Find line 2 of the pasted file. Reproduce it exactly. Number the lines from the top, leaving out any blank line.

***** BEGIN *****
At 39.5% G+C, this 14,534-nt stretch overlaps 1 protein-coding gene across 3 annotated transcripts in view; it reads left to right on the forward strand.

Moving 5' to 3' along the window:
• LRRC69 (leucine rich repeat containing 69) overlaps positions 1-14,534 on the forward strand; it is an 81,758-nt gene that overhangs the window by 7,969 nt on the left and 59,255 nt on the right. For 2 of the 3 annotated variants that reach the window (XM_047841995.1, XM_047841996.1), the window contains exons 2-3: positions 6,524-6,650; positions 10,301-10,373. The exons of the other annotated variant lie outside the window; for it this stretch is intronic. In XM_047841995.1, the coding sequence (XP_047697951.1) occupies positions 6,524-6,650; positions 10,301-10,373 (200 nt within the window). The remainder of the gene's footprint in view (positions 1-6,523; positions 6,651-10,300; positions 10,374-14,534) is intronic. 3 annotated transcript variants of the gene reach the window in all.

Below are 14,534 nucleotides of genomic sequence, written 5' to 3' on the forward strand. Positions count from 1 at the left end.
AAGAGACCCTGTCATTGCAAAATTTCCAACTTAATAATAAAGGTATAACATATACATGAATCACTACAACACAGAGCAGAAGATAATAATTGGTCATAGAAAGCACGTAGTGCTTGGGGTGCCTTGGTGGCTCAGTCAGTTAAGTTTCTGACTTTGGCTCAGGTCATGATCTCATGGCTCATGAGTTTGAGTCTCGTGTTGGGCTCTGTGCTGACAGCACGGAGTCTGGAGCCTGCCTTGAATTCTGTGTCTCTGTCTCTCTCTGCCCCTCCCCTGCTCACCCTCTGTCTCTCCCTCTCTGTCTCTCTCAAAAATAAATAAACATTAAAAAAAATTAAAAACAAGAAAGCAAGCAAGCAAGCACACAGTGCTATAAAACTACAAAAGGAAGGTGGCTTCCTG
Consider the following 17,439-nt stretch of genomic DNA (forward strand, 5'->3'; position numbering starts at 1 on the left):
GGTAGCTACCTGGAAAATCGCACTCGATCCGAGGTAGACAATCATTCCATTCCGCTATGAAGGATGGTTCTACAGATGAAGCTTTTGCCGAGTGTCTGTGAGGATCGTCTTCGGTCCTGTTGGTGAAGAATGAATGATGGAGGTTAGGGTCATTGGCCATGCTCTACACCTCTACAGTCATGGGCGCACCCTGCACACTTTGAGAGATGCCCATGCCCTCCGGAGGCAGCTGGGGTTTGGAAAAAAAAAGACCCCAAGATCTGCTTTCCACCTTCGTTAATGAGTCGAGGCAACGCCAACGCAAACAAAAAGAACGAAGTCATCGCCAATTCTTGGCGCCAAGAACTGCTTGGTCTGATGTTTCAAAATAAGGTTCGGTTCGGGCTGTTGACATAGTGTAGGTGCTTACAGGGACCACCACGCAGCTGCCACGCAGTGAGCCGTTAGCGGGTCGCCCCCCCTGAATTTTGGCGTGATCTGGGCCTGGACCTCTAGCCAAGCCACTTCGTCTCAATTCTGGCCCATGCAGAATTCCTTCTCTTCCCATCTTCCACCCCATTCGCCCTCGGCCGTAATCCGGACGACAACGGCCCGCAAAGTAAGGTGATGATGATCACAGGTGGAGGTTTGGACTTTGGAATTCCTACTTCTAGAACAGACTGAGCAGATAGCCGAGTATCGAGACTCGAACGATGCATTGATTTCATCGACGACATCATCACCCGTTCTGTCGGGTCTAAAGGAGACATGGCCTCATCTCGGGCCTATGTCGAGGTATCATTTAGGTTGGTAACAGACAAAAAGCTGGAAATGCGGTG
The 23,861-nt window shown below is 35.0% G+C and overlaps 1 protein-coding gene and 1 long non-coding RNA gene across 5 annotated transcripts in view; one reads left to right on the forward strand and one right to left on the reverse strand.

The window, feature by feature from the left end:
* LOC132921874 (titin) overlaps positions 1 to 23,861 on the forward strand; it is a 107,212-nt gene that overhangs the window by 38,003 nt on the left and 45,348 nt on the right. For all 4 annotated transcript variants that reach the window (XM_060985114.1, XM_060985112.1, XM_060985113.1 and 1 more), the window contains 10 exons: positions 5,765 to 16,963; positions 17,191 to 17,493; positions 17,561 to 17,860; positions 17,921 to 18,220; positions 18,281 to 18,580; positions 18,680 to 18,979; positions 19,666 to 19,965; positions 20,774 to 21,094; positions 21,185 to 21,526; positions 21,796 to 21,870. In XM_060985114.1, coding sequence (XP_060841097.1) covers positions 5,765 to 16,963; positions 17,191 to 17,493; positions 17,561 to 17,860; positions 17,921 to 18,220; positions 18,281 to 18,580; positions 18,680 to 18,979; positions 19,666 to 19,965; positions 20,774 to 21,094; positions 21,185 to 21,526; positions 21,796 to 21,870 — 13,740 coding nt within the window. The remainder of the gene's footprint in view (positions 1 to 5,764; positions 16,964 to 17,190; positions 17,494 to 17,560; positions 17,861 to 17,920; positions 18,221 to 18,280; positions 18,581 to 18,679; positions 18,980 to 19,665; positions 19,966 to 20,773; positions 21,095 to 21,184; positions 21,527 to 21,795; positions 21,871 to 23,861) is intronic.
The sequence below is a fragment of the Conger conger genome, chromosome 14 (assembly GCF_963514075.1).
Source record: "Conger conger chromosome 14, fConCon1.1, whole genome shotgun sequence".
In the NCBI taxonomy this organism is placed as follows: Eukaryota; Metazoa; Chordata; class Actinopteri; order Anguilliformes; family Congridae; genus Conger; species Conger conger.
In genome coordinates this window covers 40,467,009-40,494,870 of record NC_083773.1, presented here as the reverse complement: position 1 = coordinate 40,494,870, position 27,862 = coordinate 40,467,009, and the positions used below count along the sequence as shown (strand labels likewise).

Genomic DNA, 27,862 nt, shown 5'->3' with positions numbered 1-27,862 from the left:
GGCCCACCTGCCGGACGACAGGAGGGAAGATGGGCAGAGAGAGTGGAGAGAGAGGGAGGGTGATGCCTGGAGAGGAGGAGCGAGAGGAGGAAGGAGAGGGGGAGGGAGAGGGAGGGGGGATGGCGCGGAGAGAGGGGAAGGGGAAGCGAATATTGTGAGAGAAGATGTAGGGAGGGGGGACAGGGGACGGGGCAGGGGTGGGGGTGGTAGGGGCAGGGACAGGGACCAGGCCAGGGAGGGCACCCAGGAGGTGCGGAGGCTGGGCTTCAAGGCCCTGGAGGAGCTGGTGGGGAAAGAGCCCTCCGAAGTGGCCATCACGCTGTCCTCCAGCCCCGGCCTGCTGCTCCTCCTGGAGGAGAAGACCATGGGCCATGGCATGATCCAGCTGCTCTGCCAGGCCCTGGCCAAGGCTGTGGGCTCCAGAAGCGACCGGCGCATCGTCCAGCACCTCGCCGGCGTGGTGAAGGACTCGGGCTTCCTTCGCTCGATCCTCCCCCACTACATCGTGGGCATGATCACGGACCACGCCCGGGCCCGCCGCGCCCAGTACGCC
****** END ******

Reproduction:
Moving 5' to 3' along the window: